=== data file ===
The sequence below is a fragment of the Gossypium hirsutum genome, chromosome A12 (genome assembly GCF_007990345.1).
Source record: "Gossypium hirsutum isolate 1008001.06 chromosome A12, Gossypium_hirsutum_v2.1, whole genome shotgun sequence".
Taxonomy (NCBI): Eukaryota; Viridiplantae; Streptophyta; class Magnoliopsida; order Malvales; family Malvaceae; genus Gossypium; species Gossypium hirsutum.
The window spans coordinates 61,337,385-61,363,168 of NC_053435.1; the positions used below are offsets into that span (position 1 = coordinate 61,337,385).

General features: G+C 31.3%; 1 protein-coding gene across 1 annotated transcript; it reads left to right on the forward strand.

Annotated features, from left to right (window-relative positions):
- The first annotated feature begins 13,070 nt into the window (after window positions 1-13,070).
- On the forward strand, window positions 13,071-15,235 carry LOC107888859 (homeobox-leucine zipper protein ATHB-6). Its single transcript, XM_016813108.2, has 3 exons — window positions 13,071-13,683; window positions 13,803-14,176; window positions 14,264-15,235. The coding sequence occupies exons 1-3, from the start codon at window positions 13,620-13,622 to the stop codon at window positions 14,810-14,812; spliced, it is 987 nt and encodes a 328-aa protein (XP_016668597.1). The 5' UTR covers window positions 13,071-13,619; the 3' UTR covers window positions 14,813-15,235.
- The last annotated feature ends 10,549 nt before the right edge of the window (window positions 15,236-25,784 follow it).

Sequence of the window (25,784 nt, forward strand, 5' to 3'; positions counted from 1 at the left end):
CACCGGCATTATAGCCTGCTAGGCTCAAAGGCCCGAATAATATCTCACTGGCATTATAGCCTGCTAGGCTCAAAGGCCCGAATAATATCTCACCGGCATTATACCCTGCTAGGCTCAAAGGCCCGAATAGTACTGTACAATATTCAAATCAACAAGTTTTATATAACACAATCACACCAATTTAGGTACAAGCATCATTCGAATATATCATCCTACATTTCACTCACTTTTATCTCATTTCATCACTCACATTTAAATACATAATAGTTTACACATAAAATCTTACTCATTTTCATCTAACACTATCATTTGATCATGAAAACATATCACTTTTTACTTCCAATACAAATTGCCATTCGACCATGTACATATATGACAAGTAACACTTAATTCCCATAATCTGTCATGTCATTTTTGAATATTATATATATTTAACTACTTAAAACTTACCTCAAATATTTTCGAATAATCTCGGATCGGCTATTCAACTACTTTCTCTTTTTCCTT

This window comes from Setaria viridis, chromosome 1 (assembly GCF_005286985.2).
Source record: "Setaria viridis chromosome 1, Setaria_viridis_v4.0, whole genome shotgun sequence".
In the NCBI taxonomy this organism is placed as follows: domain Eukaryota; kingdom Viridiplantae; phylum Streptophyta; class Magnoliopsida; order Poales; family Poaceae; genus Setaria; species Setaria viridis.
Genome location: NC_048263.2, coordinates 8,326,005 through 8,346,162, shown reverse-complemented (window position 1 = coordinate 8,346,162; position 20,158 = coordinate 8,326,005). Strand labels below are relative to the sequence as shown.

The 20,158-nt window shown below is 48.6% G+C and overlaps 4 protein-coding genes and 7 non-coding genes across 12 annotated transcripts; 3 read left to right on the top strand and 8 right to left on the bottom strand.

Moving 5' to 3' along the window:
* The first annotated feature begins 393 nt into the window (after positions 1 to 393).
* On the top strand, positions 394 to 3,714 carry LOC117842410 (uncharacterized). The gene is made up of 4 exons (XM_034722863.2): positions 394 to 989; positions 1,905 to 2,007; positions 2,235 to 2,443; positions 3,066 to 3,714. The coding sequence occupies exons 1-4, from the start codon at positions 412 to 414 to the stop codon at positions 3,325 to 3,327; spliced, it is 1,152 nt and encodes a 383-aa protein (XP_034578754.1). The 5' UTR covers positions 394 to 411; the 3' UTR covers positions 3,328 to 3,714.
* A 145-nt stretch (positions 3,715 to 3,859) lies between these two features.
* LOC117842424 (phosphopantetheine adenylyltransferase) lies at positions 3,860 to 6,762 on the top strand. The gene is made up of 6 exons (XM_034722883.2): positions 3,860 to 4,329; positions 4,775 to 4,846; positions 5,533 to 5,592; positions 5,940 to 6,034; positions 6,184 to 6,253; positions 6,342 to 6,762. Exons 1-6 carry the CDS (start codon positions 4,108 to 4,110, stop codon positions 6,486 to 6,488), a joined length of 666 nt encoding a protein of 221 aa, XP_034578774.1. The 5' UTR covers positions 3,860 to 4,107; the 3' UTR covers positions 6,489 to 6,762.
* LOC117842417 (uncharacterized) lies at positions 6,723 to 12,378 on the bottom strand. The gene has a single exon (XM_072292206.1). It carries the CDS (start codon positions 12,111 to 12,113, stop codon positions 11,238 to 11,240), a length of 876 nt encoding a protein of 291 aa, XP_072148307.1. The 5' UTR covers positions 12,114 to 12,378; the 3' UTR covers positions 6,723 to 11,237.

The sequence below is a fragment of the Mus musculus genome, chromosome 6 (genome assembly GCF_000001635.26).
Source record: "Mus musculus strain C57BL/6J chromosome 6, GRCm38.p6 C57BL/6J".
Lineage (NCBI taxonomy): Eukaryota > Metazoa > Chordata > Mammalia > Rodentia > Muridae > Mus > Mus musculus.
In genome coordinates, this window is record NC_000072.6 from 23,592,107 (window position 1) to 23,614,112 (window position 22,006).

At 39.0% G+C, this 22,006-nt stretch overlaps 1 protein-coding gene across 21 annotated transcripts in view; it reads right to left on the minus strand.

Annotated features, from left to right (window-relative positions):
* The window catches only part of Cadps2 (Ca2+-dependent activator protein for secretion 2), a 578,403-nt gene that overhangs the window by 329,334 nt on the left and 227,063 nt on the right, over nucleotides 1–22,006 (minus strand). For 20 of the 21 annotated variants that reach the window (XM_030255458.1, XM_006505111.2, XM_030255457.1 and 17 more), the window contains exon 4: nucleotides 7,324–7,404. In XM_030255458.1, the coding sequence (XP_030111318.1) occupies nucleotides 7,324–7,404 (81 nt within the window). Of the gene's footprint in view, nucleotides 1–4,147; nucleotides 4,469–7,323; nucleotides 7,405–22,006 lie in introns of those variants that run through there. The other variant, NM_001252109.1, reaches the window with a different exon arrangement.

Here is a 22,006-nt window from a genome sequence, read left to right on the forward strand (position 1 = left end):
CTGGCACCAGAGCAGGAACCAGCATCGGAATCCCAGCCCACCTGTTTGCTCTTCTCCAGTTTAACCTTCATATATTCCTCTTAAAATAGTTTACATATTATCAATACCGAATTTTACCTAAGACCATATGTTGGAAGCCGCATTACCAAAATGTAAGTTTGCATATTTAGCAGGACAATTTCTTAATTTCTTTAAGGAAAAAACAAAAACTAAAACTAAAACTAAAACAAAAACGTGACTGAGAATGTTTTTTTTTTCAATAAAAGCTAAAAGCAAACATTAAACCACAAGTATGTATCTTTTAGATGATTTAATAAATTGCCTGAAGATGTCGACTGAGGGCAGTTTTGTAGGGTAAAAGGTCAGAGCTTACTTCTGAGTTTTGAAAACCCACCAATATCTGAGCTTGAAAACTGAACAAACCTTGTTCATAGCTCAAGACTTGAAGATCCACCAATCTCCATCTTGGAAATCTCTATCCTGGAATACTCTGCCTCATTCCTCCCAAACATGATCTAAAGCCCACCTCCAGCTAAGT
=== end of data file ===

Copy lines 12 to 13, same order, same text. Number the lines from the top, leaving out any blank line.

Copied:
This window comes from Setaria viridis, chromosome 1 (assembly GCF_005286985.2).
Source record: "Setaria viridis chromosome 1, Setaria_viridis_v4.0, whole genome shotgun sequence".